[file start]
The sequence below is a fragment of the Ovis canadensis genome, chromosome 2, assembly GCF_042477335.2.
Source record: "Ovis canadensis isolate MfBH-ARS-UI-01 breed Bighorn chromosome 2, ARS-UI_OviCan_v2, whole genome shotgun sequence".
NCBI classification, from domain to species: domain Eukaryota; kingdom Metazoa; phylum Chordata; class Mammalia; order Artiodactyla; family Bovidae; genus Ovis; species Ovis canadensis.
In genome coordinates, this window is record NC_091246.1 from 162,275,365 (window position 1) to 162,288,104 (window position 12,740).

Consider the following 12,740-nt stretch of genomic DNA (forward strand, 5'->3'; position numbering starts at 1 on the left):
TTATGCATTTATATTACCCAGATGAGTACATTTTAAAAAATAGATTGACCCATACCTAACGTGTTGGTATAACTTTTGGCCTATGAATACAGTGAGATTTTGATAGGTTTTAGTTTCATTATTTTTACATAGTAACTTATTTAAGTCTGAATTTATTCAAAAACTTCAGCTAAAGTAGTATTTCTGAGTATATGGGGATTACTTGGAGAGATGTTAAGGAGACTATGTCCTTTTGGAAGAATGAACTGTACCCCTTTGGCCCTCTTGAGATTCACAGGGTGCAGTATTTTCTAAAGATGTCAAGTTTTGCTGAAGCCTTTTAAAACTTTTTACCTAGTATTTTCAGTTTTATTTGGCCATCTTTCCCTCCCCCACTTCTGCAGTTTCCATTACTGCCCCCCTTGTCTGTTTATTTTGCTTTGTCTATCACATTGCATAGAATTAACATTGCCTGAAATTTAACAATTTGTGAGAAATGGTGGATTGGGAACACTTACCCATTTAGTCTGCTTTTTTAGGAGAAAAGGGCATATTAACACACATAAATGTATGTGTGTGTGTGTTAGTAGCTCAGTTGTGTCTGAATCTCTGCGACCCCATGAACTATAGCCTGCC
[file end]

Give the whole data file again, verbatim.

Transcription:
The sequence below is a fragment of the Ovis canadensis genome, chromosome 2, assembly GCF_042477335.2.
Source record: "Ovis canadensis isolate MfBH-ARS-UI-01 breed Bighorn chromosome 2, ARS-UI_OviCan_v2, whole genome shotgun sequence".
NCBI classification, from domain to species: domain Eukaryota; kingdom Metazoa; phylum Chordata; class Mammalia; order Artiodactyla; family Bovidae; genus Ovis; species Ovis canadensis.
In genome coordinates, this window is record NC_091246.1 from 162,275,365 (window position 1) to 162,288,104 (window position 12,740).

Consider the following 12,740-nt stretch of genomic DNA (forward strand, 5'->3'; position numbering starts at 1 on the left):
TTATGCATTTATATTACCCAGATGAGTACATTTTAAAAAATAGATTGACCCATACCTAACGTGTTGGTATAACTTTTGGCCTATGAATACAGTGAGATTTTGATAGGTTTTAGTTTCATTATTTTTACATAGTAACTTATTTAAGTCTGAATTTATTCAAAAACTTCAGCTAAAGTAGTATTTCTGAGTATATGGGGATTACTTGGAGAGATGTTAAGGAGACTATGTCCTTTTGGAAGAATGAACTGTACCCCTTTGGCCCTCTTGAGATTCACAGGGTGCAGTATTTTCTAAAGATGTCAAGTTTTGCTGAAGCCTTTTAAAACTTTTTACCTAGTATTTTCAGTTTTATTTGGCCATCTTTCCCTCCCCCACTTCTGCAGTTTCCATTACTGCCCCCCTTGTCTGTTTATTTTGCTTTGTCTATCACATTGCATAGAATTAACATTGCCTGAAATTTAACAATTTGTGAGAAATGGTGGATTGGGAACACTTACCCATTTAGTCTGCTTTTTTAGGAGAAAAGGGCATATTAACACACATAAATGTATGTGTGTGTGTGTTAGTAGCTCAGTTGTGTCTGAATCTCTGCGACCCCATGAACTATAGCCTGCC